Brennan considers taking legal action after Trump revokes security clearance

    FILE - In this Dec. 11, 2014, file photo, CIA Director John Brennan speaks during a news conference at CIA headquarters in Langley, Va." (AP Photo/Pablo Martinez Monsivais, File)

    WASHINGTON (SBG) - The former director of the CIA is considering taking President Donald Trump to court. John Brennan indicated he might begin a legal case after the president revoked his security clearance. Brennan says he wants to prevent other former intelligence officials from also losing that coveted access.

    “I recognize I have a bullseye on my chest now,” explained Brennan while appearing on NBC’s "Meet the Press" on Sunday. “But again, I believe very strongly and I love this country and I don't want to see it go down because of somebody like Mr. Trump."

    FILE - In this May 23, 2017, file photo, former CIA Director John Brennan testifies on Capitol Hill. (AP Photo/Pablo Martinez Monsivais, File)

    "President Trump dared him to, in a tweet Monday. “I hope John Brennan, the worst CIA Director in our country’s history, brings a lawsuit. It will then be very easy to get all of his records, texts, emails and documents to show not only the poor job he did but how he was involved with the Mueller Rigged Witch Hunt. He won’t sue!”

    It is hard to tell what would happen in a suit but Alan Dershowitz, attorney and author of “The Case Against Impeaching Trump,” is doubtful Brennan could triumph in court.

    “I don’t think Brennan would succeed in a lawsuit because he himself has said things that do imply to members of the public that he may be using information that he learned through a security clearance to make political points,” Dershowitz said.

    However, Dershowitz supported Hillary Clinton, not Trump in the 2016 election and added it would be wiser if the president didn’t have or choose to use the power of revocation.

    “If there were a non-partisan commission that decided to revoke, uniquely, Brennan’s security clearance, I don’t think there’d be a question, but because the president did it as part of a threat to remove the security clearances of others who are critical of him, it raises the questions if this is being selectively done to punish critics of the president,” Dershowitz said.

    More than 175 career and former members of the intelligence community have signed a letter against the president’s actions.

    Some now wonder how this very public and continuous dispute is affecting the intelligence agencies.

    These file photos, top row from left are former CIA Director Michael Hayden, former FBI Director James Comey, former acting FBI director Andrew McCabe and former national security adviser Susan Rice. Bottom row from left are former FBI Deputy Assistant Director Peter Strzok, former FBI lawyer Lisa Page, former Deputy Attorney General Sally Yates and former National Intelligence Director James Clapper. President Donald Trump acted Aug. 15, 2018, on a threat and revoked the security clearance of former CIA Director John Brennan. (AP Photo/Files)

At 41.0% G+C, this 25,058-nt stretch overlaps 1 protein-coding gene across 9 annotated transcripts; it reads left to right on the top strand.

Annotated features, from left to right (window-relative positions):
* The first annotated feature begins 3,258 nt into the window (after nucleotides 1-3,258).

“Look, if we're back on our old agencies, all right? We're trying to say to our workforce, we have nothing to do with what John Brennan says on TV and we have nothing to do with what the president has done in response. We've got our basic claim, we've got to do blocking and tackling. But that has to be harder and harder each day as the administration takes these kinds of actions,” said Gen. Michael Hayden, former director of the National Security Agency.

    Others argue another possible gray area is when a former intelligence official speaks out, should their comments carry more weight because of their real-life experience or be questioned because they’re being paid by a news organization?

    “I think that’s a decision we all have to make. If you simply say that they’re getting compensated for doing a job and their opinions are based on their experience, that’s one thing. If you’re saying they’re a paid hit person for an opposition party, that’s entirely different,” said Gene Policinski, president of the Freedom Forum Institute at the Newseum.

    “It does make it much harder I think, than in the days when journalists were journalists, pundits were pundits and politicians stayed over there on that side of the house,” Policinski said.

    President Trump revoked Brennan's security clearance on Wednesday and indicated at least nine other officials are also on the short list to lose their clearance.

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